Yoga instructor thinks we could all benefit from intentionally ‘doing nothing’

WICHITA, Kan. (KSNW) – Pam Welch’s home yoga studio is where some come to find their zen.

After facing a stressful corporate job and struggling with his own fertility, yoga instructor from Andover took to yoga. Welch quit work and returned at age 40, doing yoga once a week. Six months later, she and her husband became pregnant on their own.

“I can tell you that if I hadn’t found yoga, I probably would have had a stroke or road rage by now. I mean, I was so stressed and busy all the time. And yoga really saved my life, ”Welch said.

According to Johns Hopkins, yoga can help improve strength, balance, flexibility, pain relief, heart health, and energy levels, among other benefits.

Welch teaches restorative yoga, using blankets, pillows, and yoga blocks to put yogis into restorative positions, which trigger a relaxation response from the body. Reducing stress can make the body a better environment for overall health, she says. Usually something covers their eyes, so the light is not a distraction.

“One of the conditions for relaxation is darkness because there’s a part of your brain that when it’s daylight thinks you should do something,” Welch said.

She describes restorative yoga as doing nothing other than intentionally. Often times, she will force her clients to agree to start small and move up. Welch remembers a particularly stressed client who couldn’t stand still, for about five seconds before contracting.

“I knew if I said 20 minutes she would think I was crazy. So I said 10 minutes a day with nothing. And she just looked at me. I said, ‘What about five?’ We finally agreed to three minutes… that’s how nervous and busy she was, ”Welch said.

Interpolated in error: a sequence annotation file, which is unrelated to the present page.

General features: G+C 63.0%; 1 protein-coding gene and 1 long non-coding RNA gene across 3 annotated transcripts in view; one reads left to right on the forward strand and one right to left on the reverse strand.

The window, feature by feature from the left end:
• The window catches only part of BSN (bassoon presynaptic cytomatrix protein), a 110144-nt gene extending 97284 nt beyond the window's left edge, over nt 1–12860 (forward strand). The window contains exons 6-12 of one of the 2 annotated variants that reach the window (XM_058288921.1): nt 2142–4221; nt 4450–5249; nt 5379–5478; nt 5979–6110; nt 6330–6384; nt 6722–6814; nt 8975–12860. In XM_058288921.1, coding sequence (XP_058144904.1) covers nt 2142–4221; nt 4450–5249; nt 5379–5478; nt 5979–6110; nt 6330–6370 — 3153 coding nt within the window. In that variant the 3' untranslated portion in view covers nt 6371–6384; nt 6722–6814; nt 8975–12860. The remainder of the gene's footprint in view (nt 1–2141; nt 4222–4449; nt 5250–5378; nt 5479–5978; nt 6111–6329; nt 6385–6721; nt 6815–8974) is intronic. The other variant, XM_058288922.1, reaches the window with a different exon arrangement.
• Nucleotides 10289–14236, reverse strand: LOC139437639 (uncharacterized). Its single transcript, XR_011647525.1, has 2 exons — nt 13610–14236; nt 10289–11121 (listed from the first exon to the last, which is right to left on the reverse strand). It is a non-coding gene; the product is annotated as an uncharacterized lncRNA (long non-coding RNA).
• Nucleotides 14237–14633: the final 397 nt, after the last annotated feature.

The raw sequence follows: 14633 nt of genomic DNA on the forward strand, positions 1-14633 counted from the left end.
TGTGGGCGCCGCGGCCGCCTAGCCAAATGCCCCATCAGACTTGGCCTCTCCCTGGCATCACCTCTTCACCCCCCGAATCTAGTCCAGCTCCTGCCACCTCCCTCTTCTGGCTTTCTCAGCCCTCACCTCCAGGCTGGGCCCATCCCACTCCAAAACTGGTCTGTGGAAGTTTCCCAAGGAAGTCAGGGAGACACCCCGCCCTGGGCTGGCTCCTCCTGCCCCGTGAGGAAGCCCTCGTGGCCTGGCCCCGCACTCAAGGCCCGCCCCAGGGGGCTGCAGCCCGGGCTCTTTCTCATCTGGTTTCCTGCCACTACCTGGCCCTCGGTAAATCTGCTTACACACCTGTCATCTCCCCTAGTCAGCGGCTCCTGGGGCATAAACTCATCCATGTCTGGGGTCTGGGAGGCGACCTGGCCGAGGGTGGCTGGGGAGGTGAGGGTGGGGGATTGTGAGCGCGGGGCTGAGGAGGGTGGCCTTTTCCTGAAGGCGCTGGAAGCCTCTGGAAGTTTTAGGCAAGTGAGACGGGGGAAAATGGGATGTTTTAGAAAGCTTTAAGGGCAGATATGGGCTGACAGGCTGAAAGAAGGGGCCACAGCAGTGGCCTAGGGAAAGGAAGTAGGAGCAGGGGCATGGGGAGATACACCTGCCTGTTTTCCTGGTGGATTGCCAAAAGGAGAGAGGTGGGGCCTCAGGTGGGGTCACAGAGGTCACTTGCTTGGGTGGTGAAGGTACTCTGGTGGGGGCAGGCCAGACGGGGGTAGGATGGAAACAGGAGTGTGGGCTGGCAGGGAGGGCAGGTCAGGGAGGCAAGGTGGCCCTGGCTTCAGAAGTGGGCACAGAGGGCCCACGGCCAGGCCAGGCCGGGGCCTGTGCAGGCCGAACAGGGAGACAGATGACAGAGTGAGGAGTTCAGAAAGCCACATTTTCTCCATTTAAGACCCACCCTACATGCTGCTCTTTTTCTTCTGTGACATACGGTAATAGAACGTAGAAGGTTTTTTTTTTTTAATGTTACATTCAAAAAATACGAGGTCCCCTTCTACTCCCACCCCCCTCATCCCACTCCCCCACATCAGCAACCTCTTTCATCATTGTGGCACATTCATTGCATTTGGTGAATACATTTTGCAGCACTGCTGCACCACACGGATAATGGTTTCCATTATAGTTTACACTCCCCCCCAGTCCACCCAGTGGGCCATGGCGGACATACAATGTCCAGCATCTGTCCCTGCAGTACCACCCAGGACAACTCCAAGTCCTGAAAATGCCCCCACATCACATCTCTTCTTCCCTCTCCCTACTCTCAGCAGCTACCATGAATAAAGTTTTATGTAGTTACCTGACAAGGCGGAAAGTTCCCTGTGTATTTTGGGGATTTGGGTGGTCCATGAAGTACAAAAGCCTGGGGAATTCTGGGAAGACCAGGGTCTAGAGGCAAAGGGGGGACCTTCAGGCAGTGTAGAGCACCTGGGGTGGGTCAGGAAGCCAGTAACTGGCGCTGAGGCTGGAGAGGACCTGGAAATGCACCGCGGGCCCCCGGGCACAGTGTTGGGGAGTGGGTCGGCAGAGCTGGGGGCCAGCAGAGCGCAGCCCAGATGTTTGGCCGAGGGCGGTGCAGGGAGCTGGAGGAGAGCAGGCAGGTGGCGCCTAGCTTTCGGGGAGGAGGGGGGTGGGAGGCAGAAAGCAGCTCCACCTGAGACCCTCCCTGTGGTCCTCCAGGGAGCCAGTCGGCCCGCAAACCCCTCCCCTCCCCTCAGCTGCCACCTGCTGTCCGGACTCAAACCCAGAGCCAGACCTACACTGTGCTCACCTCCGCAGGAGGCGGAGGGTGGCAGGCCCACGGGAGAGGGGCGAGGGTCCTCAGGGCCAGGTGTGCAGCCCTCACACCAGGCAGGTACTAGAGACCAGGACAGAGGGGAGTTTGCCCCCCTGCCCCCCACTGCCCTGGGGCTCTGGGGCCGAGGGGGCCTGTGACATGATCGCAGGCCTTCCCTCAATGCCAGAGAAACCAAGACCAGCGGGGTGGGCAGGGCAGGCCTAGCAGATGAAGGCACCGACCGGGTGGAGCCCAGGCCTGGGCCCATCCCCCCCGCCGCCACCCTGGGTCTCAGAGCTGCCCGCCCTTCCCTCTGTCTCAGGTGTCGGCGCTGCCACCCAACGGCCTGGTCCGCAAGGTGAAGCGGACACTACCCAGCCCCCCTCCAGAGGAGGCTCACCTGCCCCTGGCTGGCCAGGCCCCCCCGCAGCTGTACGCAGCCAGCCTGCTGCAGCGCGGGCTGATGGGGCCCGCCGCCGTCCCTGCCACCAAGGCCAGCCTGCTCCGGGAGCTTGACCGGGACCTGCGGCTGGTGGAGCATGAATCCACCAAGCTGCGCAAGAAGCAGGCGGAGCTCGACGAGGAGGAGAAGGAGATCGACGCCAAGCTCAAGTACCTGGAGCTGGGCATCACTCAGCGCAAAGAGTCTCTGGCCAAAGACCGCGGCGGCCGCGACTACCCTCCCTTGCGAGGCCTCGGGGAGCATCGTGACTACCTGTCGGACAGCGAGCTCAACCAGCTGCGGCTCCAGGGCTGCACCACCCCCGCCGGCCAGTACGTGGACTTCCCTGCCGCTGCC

The woman managed to get pregnant some time later. Welch began to investigate and create a “yoga for fertility” Classes based on her own struggles and what she has learned.

Whether it’s trying to conceive or curing another disease, Welch believes in the power of doing nothing on purpose. She says sitting on the couch watching TV or scrolling through your phone won’t have the same effect.

“It really changes your life. And, you know, boosting the immune system, which right now in this world is a beautiful thing, ”Welch said.

His practice, ZenDog Yoga, is named after an old friend: his dead dog, Abby.

“When you offered her treats, she would try to bite you. And I’m like, “No, I need a Zen dog,” Welch recalls.

Abby has since passed away, and now Bodhi, an adorable rescue puppy, occasionally visits Welch’s studio.

There are many yoga studios in the Wichita area. Click here for a list.

Leave a Reply

Your email address will not be published.